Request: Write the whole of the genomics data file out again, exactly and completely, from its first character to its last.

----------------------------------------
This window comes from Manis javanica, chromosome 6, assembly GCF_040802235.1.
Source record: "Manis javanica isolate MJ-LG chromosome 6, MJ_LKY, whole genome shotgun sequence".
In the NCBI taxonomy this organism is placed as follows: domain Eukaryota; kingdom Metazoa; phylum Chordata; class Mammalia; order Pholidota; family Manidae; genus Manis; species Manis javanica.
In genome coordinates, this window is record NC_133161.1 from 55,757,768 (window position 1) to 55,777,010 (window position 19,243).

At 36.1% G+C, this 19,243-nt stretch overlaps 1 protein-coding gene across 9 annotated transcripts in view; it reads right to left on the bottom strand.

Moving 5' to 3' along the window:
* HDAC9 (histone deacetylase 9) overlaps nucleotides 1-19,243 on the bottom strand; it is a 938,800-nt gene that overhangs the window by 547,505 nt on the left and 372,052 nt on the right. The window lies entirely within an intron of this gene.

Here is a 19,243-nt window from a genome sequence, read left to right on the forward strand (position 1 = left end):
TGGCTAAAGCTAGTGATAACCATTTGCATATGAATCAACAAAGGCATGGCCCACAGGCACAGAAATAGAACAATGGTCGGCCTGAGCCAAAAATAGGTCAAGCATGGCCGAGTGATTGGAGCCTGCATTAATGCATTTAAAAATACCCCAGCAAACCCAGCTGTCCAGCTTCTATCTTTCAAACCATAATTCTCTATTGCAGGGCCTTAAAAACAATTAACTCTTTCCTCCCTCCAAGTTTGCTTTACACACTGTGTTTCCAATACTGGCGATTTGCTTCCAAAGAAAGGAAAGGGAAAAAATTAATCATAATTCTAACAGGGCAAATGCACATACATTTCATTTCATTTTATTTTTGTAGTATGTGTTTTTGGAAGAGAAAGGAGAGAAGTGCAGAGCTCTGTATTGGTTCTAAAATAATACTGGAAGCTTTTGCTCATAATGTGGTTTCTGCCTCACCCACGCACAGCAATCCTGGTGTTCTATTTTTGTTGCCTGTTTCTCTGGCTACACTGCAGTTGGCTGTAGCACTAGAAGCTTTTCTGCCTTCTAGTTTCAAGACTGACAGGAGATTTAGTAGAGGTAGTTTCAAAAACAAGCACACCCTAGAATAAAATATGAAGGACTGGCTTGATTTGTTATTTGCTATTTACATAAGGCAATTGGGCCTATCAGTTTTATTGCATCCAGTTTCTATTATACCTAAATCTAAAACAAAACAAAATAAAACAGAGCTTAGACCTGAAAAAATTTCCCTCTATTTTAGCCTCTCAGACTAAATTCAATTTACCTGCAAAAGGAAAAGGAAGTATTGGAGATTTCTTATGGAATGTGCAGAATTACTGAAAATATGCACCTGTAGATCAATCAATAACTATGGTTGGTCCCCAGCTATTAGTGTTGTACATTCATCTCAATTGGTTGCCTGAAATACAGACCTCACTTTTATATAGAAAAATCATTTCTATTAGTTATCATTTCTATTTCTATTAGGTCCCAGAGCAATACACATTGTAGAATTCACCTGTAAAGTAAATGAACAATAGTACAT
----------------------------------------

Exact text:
This window comes from Manis javanica, chromosome 6, assembly GCF_040802235.1.
Source record: "Manis javanica isolate MJ-LG chromosome 6, MJ_LKY, whole genome shotgun sequence".
In the NCBI taxonomy this organism is placed as follows: domain Eukaryota; kingdom Metazoa; phylum Chordata; class Mammalia; order Pholidota; family Manidae; genus Manis; species Manis javanica.
In genome coordinates, this window is record NC_133161.1 from 55,757,768 (window position 1) to 55,777,010 (window position 19,243).

At 36.1% G+C, this 19,243-nt stretch overlaps 1 protein-coding gene across 9 annotated transcripts in view; it reads right to left on the bottom strand.

Moving 5' to 3' along the window:
* HDAC9 (histone deacetylase 9) overlaps nucleotides 1-19,243 on the bottom strand; it is a 938,800-nt gene that overhangs the window by 547,505 nt on the left and 372,052 nt on the right. The window lies entirely within an intron of this gene.

Here is a 19,243-nt window from a genome sequence, read left to right on the forward strand (position 1 = left end):
TGGCTAAAGCTAGTGATAACCATTTGCATATGAATCAACAAAGGCATGGCCCACAGGCACAGAAATAGAACAATGGTCGGCCTGAGCCAAAAATAGGTCAAGCATGGCCGAGTGATTGGAGCCTGCATTAATGCATTTAAAAATACCCCAGCAAACCCAGCTGTCCAGCTTCTATCTTTCAAACCATAATTCTCTATTGCAGGGCCTTAAAAACAATTAACTCTTTCCTCCCTCCAAGTTTGCTTTACACACTGTGTTTCCAATACTGGCGATTTGCTTCCAAAGAAAGGAAAGGGAAAAAATTAATCATAATTCTAACAGGGCAAATGCACATACATTTCATTTCATTTTATTTTTGTAGTATGTGTTTTTGGAAGAGAAAGGAGAGAAGTGCAGAGCTCTGTATTGGTTCTAAAATAATACTGGAAGCTTTTGCTCATAATGTGGTTTCTGCCTCACCCACGCACAGCAATCCTGGTGTTCTATTTTTGTTGCCTGTTTCTCTGGCTACACTGCAGTTGGCTGTAGCACTAGAAGCTTTTCTGCCTTCTAGTTTCAAGACTGACAGGAGATTTAGTAGAGGTAGTTTCAAAAACAAGCACACCCTAGAATAAAATATGAAGGACTGGCTTGATTTGTTATTTGCTATTTACATAAGGCAATTGGGCCTATCAGTTTTATTGCATCCAGTTTCTATTATACCTAAATCTAAAACAAAACAAAATAAAACAGAGCTTAGACCTGAAAAAATTTCCCTCTATTTTAGCCTCTCAGACTAAATTCAATTTACCTGCAAAAGGAAAAGGAAGTATTGGAGATTTCTTATGGAATGTGCAGAATTACTGAAAATATGCACCTGTAGATCAATCAATAACTATGGTTGGTCCCCAGCTATTAGTGTTGTACATTCATCTCAATTGGTTGCCTGAAATACAGACCTCACTTTTATATAGAAAAATCATTTCTATTAGTTATCATTTCTATTTCTATTAGGTCCCAGAGCAATACACATTGTAGAATTCACCTGTAAAGTAAATGAACAATAGTACAT